How to Install Magento on Ubuntu

Magento is an open source eCommerce application based on PHP that allows webmasters to operate a fully functional web store front. It was bought by eBay, Inc and has strong support base.

It runs on top of the LAMP stack and if you plan to run an ecommerce blog or website, you may want to test drive Magento. This brief tutorial shows you how to easily install Magento on Ubuntu 16.10.

Magento helps independent sellers sell their stuff online and engage with their customers easily. It’s great software for online sellers. The steps below show students and new users how to correctly install Magento on Ubuntu systems.

Like many open source application Magento runs on the LAMP stack. The LAMP stack is an acronym for Linux, Apache2, MySQL and PHP. These open source applications allow for feature-rich online applications like WordPress, Drupal, Joomla and Magento to function.

When you’re ready install Magento, continue below.

Step 1: Install the LAMP stack

As mentioned previously, Magento relies on the LAMP stack to function. To install the stack, reference the link below:

Or you can type a single line command below to install LAMP. The commands below install LAMP standard packages which may work for most PHP based applications.

To install it, run the commands below

sudo apt-get update
sudo apt-get install lamp-server^

During the installation, you’ll be prompted to create a root password for MySQL server. Type and confirm the password to continue.

Ubuntu MySQL password prompt screen

Step 2: Create Magento MySQL database and user

After installing LAMP above, logon to MySQL database by running the commands below

mysql -u root -p

Then type the SQL statements below to create a new database called magento


After that, type the statements below to create a magento user called magentouser with a password

GRANT ALL ON magento.* TO 'magentouser'@'localhost' IDENTIFIED BY 'type_new_password_here';

Next, save and exit


Step 3: Download Magento Files

At this point, you should have LAMP installed and Magento database and user created. Next, follow the steps below to download Magento files. At the time of this post, the latest Magento was 2.1.2

Before you can download and install Magento, you must register for a free account. To do that, click the link below to go to the download page and register.

After downloading the file, run the commands below from the downloaded directory to unzip the download file and copy it to Apache2 default root directory.

sudo unzip ~/Downloads/Magento*.zip -d /var/www/html

Don’t forget to delete Apache2 default test html file in its root directory.

sudo rm -rf /var/www/html/index.html

Next, change the root directory permission so Magento can function properly.

sudo chown -R www-data:www-data /var/www/html
sudo chmod -R 755 /var/www/html

Restart Apache2 webserver by running the commands below.

sudo systemctl restart apache2

After that, open your browser and browse to the server hostname or IP address followed by /setup and you should see Magento setup page.

When you’re there click the wizard button to begin the readiness check.

magento ubuntu install

On the next page, you’ll see if all the requirements are met. If not, you may install these PHP modules to complete the process.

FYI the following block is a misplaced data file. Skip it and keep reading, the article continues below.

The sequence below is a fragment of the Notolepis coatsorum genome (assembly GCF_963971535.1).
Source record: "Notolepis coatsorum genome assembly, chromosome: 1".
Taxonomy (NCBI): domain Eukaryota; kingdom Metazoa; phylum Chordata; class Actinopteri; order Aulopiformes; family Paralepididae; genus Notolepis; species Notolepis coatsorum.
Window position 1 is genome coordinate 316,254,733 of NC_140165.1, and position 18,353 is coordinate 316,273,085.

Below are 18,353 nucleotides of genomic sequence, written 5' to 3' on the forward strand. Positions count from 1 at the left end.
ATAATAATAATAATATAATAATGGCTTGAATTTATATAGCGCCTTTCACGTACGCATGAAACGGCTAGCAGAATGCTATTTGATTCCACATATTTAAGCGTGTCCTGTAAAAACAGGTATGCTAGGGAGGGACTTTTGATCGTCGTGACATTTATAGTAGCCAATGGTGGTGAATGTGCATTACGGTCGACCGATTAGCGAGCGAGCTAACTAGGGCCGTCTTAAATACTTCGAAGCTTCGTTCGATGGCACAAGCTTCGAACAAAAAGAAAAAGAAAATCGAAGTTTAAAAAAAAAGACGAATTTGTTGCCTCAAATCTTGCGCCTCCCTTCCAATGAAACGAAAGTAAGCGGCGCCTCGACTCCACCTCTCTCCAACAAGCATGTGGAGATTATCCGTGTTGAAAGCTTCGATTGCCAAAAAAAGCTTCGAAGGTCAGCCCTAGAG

sudo apt-get install php-curl php-mcrypt php-xml php-xsl php-intl php-mbstring php-zip php-gd

After installing the PHP modules above, reload apache2 server

sudo systemctl reload apache2

Then time all should check out as completed.

magento ubuntu installation

Go to the next page type the database info you created earlier and continue.

magento database connection

Finally, create an admin account that will be used to manage the site.

magento admin account

After all that, click Install and Magento should be installed on your Ubuntu machine.

magento install ubuntu

At this point everything should be installed and ready. If you run into 404 error when navigating the pages, follow the guide below to fix.

Open Apache2 default site configuration file by running the commands below

sudo nano /etc/apache2/sites-available/000-default.conf

Then add these lines in the middle of the file and save.

        # The ServerName directive sets the request scheme, hostname and port that
        # the server uses to identify itself. This is used when creating
        # redirection URLs. In the context of virtual hosts, the ServerName
        # specifies what hostname must appear in the request's Host: header to
        # match this virtual host. For the default virtual host (this file) this
        # value is not decisive as it is used as a last resort host regardless.
        # However, you must set it for any further virtual host explicitly.

        ServerAdmin [email protected]
        DocumentRoot /var/www/html

        <Directory /var/www/html/>
        Options Indexes FollowSymLinks MultiViews
        AllowOverride All

        # Available loglevels: trace8, ..., trace1, debug, info, notice, warn,
        # error, crit, alert, emerg.
        # It is also possible to configure the loglevel for particular
        # modules, e.g.
        #LogLevel info ssl:warn

        ErrorLog ${APACHE_LOG_DIR}/error.log
        CustomLog ${APACHE_LOG_DIR}/access.log combined

        # For most configuration files from conf-available/, which are
        # enabled or disabled at a global level, it is possible to
        # include a line for only one particular virtual host. For example the
        # following line enables the CGI configuration for this host only
        # after it has been globally disabled with "a2disconf".
        #Include conf-available/serve-cgi-bin.conf

Then run the commands below to enable Apache2 Mod rewrite.

sudo a2enmod rewrite

Restart Aapche2 and you should be all set!

sudo systemctl reload apache2


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